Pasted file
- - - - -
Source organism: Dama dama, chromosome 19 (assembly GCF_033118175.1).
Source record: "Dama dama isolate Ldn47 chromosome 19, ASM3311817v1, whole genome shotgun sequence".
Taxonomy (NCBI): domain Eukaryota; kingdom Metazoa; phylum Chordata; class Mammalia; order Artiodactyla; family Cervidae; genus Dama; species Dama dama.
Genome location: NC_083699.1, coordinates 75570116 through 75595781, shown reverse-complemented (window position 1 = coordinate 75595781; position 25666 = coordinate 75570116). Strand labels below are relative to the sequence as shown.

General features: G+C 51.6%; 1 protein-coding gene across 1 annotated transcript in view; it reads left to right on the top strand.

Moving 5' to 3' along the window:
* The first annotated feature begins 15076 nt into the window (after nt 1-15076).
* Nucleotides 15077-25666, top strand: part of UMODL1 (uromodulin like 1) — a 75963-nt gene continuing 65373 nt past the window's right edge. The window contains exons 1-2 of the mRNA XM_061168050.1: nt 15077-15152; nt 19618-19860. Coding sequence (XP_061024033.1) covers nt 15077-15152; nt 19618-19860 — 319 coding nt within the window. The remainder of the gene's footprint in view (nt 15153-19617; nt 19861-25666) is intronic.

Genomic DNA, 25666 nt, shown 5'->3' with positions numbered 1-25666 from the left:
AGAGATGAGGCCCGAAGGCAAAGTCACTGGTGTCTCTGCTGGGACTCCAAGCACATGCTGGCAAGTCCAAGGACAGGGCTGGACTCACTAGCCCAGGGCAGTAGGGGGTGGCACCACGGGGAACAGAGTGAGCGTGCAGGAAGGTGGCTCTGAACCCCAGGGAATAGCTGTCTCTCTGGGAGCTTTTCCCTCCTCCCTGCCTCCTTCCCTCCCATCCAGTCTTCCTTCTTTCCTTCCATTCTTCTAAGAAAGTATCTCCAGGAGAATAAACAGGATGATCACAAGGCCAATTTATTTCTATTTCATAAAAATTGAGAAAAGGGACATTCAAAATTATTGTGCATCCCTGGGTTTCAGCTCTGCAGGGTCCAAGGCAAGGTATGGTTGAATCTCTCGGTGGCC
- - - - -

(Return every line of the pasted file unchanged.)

Source organism: Dama dama, chromosome 19 (assembly GCF_033118175.1).
Source record: "Dama dama isolate Ldn47 chromosome 19, ASM3311817v1, whole genome shotgun sequence".
Taxonomy (NCBI): domain Eukaryota; kingdom Metazoa; phylum Chordata; class Mammalia; order Artiodactyla; family Cervidae; genus Dama; species Dama dama.
Genome location: NC_083699.1, coordinates 75570116 through 75595781, shown reverse-complemented (window position 1 = coordinate 75595781; position 25666 = coordinate 75570116). Strand labels below are relative to the sequence as shown.

General features: G+C 51.6%; 1 protein-coding gene across 1 annotated transcript in view; it reads left to right on the top strand.

Moving 5' to 3' along the window:
* The first annotated feature begins 15076 nt into the window (after nt 1-15076).
* Nucleotides 15077-25666, top strand: part of UMODL1 (uromodulin like 1) — a 75963-nt gene continuing 65373 nt past the window's right edge. The window contains exons 1-2 of the mRNA XM_061168050.1: nt 15077-15152; nt 19618-19860. Coding sequence (XP_061024033.1) covers nt 15077-15152; nt 19618-19860 — 319 coding nt within the window. The remainder of the gene's footprint in view (nt 15153-19617; nt 19861-25666) is intronic.

Genomic DNA, 25666 nt, shown 5'->3' with positions numbered 1-25666 from the left:
AGAGATGAGGCCCGAAGGCAAAGTCACTGGTGTCTCTGCTGGGACTCCAAGCACATGCTGGCAAGTCCAAGGACAGGGCTGGACTCACTAGCCCAGGGCAGTAGGGGGTGGCACCACGGGGAACAGAGTGAGCGTGCAGGAAGGTGGCTCTGAACCCCAGGGAATAGCTGTCTCTCTGGGAGCTTTTCCCTCCTCCCTGCCTCCTTCCCTCCCATCCAGTCTTCCTTCTTTCCTTCCATTCTTCTAAGAAAGTATCTCCAGGAGAATAAACAGGATGATCACAAGGCCAATTTATTTCTATTTCATAAAAATTGAGAAAAGGGACATTCAAAATTATTGTGCATCCCTGGGTTTCAGCTCTGCAGGGTCCAAGGCAAGGTATGGTTGAATCTCTCGGTGGCC